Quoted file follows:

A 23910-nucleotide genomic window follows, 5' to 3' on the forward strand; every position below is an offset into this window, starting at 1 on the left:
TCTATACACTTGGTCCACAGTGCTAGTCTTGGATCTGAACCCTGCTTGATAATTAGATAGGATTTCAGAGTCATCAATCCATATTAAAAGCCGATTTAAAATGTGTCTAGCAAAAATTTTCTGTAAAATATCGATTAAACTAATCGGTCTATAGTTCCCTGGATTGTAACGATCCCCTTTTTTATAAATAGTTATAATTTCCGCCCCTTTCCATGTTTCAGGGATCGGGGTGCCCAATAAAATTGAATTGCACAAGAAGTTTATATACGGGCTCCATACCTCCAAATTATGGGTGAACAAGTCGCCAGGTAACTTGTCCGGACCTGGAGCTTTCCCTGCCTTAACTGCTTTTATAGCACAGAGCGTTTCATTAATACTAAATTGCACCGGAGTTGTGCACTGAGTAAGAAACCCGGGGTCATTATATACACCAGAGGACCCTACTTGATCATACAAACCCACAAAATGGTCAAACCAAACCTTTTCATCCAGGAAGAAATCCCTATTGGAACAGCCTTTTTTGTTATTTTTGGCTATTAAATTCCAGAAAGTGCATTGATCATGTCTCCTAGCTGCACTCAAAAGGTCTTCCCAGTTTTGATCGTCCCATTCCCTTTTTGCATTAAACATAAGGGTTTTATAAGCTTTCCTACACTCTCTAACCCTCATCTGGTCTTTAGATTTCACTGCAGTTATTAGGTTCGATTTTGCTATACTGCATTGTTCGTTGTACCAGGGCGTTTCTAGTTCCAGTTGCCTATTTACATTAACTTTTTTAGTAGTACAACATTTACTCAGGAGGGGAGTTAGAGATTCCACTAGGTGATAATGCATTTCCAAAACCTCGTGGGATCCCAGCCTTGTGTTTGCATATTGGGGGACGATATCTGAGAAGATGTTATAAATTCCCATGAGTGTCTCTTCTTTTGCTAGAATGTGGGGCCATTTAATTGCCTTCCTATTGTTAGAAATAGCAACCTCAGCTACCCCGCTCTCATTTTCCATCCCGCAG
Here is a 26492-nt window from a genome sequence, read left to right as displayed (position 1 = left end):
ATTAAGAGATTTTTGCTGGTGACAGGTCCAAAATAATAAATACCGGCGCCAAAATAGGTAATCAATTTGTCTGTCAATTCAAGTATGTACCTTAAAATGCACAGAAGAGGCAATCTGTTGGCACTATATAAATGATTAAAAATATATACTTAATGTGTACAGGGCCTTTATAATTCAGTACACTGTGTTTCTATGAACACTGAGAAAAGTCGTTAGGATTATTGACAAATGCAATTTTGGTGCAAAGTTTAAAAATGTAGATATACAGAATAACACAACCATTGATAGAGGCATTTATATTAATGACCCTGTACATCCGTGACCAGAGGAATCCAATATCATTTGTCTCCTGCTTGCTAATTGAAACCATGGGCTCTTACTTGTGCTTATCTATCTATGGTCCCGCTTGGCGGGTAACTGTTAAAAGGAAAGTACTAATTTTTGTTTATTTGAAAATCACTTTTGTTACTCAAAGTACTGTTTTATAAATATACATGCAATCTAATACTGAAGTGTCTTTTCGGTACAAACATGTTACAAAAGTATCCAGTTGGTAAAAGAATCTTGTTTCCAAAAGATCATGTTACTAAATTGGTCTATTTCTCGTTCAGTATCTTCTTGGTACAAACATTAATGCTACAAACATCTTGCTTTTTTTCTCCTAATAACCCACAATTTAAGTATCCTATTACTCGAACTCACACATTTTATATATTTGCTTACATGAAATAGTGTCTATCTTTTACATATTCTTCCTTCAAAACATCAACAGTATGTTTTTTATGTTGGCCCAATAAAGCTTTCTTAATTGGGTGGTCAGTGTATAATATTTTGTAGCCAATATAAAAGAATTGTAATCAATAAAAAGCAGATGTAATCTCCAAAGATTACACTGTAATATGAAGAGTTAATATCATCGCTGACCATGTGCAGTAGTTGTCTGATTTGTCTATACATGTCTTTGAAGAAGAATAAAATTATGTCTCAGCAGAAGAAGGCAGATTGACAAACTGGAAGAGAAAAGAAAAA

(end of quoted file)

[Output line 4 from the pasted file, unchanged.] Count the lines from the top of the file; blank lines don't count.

ATTAAGAGATTTTTGCTGGTGACAGGTCCAAAATAATAAATACCGGCGCCAAAATAGGTAATCAATTTGTCTGTCAATTCAAGTATGTACCTTAAAATGCACAGAAGAGGCAATCTGTTGGCACTATATAAATGATTAAAAATATATACTTAATGTGTACAGGGCCTTTATAATTCAGTACACTGTGTTTCTATGAACACTGAGAAAAGTCGTTAGGATTATTGACAAATGCAATTTTGGTGCAAAGTTTAAAAATGTAGATATACAGAATAACACAACCATTGATAGAGGCATTTATATTAATGACCCTGTACATCCGTGACCAGAGGAATCCAATATCATTTGTCTCCTGCTTGCTAATTGAAACCATGGGCTCTTACTTGTGCTTATCTATCTATGGTCCCGCTTGGCGGGTAACTGTTAAAAGGAAAGTACTAATTTTTGTTTATTTGAAAATCACTTTTGTTACTCAAAGTACTGTTTTATAAATATACATGCAATCTAATACTGAAGTGTCTTTTCGGTACAAACATGTTACAAAAGTATCCAGTTGGTAAAAGAATCTTGTTTCCAAAAGATCATGTTACTAAATTGGTCTATTTCTCGTTCAGTATCTTCTTGGTACAAACATTAATGCTACAAACATCTTGCTTTTTTTCTCCTAATAACCCACAATTTAAGTATCCTATTACTCGAACTCACACATTTTATATATTTGCTTACATGAAATAGTGTCTATCTTTTACATATTCTTCCTTCAAAACATCAACAGTATGTTTTTTATGTTGGCCCAATAAAGCTTTCTTAATTGGGTGGTCAGTGTATAATATTTTGTAGCCAATATAAAAGAATTGTAATCAATAAAAAGCAGATGTAATCTCCAAAGATTACACTGTAATATGAAGAGTTAATATCATCGCTGACCATGTGCAGTAGTTGTCTGATTTGTCTATACATGTCTTTGAAGAAGAATAAAATTATGTCTCAGCAGAAGAAGGCAGATTGACAAACTGGAAGAGAAAAGAAAAA